Despite attempts to portray the use of indirect rule as an expression of British administrative genius, it was nothing of the sort. It was a pragmatic and parsimonious choice based partly on using existing functional institutions. The choice was also partly based on Britain's unwillingness to provide the resources required to administer its vast empire. Instead, it developed the perverse view that the colonized should pay for their colonial domination. Hence, the choice of indirect rule. The system had three major institutions: the "native authority" made up of the local ruler, the colonial official, and the administrative staff; the "native treasury," which collected revenues to pay for the local administrative staff and services; and the "native courts," which purportedly administered "native law and custom," the supposedly traditional legal system of the colonized that was used by the courts to adjudicate cases.

In general, indirect rule worked fairly well in areas that had long-established centralized state systems such as chiefdoms, city-states, kingdoms, and empires, with their functional administrative and judicial systems of government. But even here the fact that the ultimate authority was the British officials meant that the African leaders had been vassalized and exercised "authority" at the mercy of European colonial officials. Thus the political and social umbilical cords that tied them to their people in the old system had been broken.

Some astute African leaders maneuvered and ruled as best they could, while others used the new colonial setting to become tyrants and oppressors, as they were responsible to British officials ultimately. In the decentralized societies, the system of indirect rule worked less well, as they did not have single rulers. The British colonizers, unfamiliar with these novel and unique political systems and insisting that African "natives" must have chiefs, often appointed licensed leaders called warrant chiefs, as in Igboland, for example. The French, for their part, established a highly centralized administrative system that was influenced by their ideology of colonialism and their national tradition of extreme administrative centralism.

Their colonial ideology explicitly claimed that they were on a "civilizing mission" to lift the benighted "natives" out of backwardness to the new status of civilized French Africans. To achieve this, the French used the policy of assimilation, whereby through acculturation and education and the fulfillment of some formal conditions, some "natives" would become evolved and civilized French Africans. In practice, the stringent conditions set for citizenship made it virtually impossible for most colonial subjects to become French citizens. For example, potential citizens were supposed to speak French fluently, to have served the French meritoriously, to have won an award, and so on. However, since France would not provide the educational system to train all its colonized subjects to speak French and would not establish administrative and social systems to employ all its subjects, assimilation was more an imperialist political and ideological posture than a serious political objective.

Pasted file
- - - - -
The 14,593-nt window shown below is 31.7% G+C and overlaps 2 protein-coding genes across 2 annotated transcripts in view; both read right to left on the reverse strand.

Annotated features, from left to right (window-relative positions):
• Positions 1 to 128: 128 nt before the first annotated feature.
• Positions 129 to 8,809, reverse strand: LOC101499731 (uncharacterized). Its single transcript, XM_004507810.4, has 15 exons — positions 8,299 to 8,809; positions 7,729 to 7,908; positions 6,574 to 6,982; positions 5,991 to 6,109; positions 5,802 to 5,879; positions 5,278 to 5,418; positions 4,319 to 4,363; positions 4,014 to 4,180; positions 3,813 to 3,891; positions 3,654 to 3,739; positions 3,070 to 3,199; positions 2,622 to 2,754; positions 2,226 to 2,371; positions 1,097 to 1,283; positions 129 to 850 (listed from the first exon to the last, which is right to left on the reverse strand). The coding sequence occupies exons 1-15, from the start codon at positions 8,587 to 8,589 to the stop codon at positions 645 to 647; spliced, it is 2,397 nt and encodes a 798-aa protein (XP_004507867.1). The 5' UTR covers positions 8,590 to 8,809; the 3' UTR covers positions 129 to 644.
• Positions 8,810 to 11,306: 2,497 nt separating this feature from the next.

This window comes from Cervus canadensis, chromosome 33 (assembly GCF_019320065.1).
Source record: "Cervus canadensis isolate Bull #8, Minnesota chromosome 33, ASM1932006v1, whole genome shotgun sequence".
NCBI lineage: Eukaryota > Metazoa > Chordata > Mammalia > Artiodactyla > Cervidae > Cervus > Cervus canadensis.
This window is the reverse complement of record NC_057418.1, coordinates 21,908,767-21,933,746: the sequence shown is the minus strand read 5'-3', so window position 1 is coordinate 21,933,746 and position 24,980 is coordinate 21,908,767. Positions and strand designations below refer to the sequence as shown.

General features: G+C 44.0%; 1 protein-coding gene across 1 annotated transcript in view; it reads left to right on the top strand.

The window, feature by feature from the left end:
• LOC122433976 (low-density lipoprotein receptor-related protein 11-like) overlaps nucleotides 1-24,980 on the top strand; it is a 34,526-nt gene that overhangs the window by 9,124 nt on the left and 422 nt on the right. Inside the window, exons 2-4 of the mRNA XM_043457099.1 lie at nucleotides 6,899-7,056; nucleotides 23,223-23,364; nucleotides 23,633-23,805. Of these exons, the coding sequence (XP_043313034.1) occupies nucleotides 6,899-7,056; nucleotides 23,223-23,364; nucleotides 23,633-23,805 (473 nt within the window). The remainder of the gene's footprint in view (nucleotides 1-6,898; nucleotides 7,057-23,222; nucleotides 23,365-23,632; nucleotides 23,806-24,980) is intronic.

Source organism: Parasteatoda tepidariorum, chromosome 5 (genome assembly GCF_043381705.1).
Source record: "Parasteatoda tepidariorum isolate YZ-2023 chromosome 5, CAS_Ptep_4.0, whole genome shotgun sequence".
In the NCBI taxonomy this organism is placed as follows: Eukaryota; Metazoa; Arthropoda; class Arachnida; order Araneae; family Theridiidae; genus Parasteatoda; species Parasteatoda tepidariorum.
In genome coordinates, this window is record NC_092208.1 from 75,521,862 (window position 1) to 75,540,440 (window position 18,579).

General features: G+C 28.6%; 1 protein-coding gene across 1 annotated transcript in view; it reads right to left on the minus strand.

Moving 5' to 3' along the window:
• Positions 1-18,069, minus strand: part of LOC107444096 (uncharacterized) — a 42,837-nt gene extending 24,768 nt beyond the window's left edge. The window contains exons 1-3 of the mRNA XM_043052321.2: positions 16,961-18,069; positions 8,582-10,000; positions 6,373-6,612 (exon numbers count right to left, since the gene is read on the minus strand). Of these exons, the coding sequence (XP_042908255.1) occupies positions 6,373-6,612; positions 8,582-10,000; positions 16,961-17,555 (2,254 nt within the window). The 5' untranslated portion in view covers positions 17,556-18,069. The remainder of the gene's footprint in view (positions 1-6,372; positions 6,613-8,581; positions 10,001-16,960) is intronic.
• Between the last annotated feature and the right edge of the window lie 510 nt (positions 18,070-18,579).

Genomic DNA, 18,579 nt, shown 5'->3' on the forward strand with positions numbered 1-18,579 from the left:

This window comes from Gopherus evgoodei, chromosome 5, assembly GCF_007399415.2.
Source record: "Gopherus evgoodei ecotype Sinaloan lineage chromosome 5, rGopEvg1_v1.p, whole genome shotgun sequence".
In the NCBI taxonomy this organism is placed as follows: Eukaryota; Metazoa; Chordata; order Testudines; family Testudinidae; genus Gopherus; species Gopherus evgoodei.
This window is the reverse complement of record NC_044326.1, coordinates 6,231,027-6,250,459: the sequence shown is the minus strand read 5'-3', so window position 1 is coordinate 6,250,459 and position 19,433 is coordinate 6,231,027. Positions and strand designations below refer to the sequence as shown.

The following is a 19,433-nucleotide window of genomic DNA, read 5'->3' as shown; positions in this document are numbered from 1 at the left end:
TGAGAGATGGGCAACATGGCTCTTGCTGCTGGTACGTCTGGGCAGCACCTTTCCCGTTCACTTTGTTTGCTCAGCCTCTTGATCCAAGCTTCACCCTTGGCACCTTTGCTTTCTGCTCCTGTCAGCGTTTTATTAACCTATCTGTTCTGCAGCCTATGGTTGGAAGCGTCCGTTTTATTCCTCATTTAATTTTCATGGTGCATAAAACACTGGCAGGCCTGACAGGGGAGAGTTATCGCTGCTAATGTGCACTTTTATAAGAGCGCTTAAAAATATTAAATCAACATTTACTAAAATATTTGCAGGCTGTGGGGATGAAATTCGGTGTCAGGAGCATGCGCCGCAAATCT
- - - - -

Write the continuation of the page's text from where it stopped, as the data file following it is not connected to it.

They also created federations in West Africa and Central Africa. In the colonial capitals the governors were responsible to the minister of colonies in Paris. Most laws and policies were sent from Paris, and the governors who ruled with general councils were expected to enforce them in line with France's centralist traditions. The colonies were also subdivided into smaller administrative units as follows: cercles under commandant du Cercles, subdivisions under chef de subdivisions, and at the next level, cantons were administered by African chiefs who were in effect like the British warrant chiefs. While France tried to maintain this highly centralized system, in some parts of its colonies where it encountered strongly established centralized state systems, the French were compelled to adopt the policy of association, a system of rule operating in alliance with preexisting African ruling institutions and leaders.

Thus it was somewhat like British indirect rule, although the French still remained committed to the doctrine of assimilation. In the association system, local governments were run with African rulers whom the French organized at three levels and grades: chef de province provincial chief ; chef de canton district chiefs , and chef de village village chief. In practice, the French system combined elements of direct administration and indirect rule. In general, the French administrative system was more centralized, bureaucratic, and interventionist than the British system of colonial rule.

The other colonial powers— Germany, Portugal, Spain, Belgium, and Italy—used varied administrative systems to facilitate control and economic exploitation. However, no matter the system, they were all alien, authoritarian, and bureaucratic, and distorted African political and social organizations and undermined their moral authority and political legitimacy as governing structures. Ekechi, Felix. Toyin Falola. Durham: Carolina Academic Press, Iweriebor, Ehiedu E. Oyebade, Adebayo. It needed to be 'improved' by firm, benevolent foreign rule. Various strategies for improvement were being discussed. Property relations should be reformed to give greater security to the ownership of land.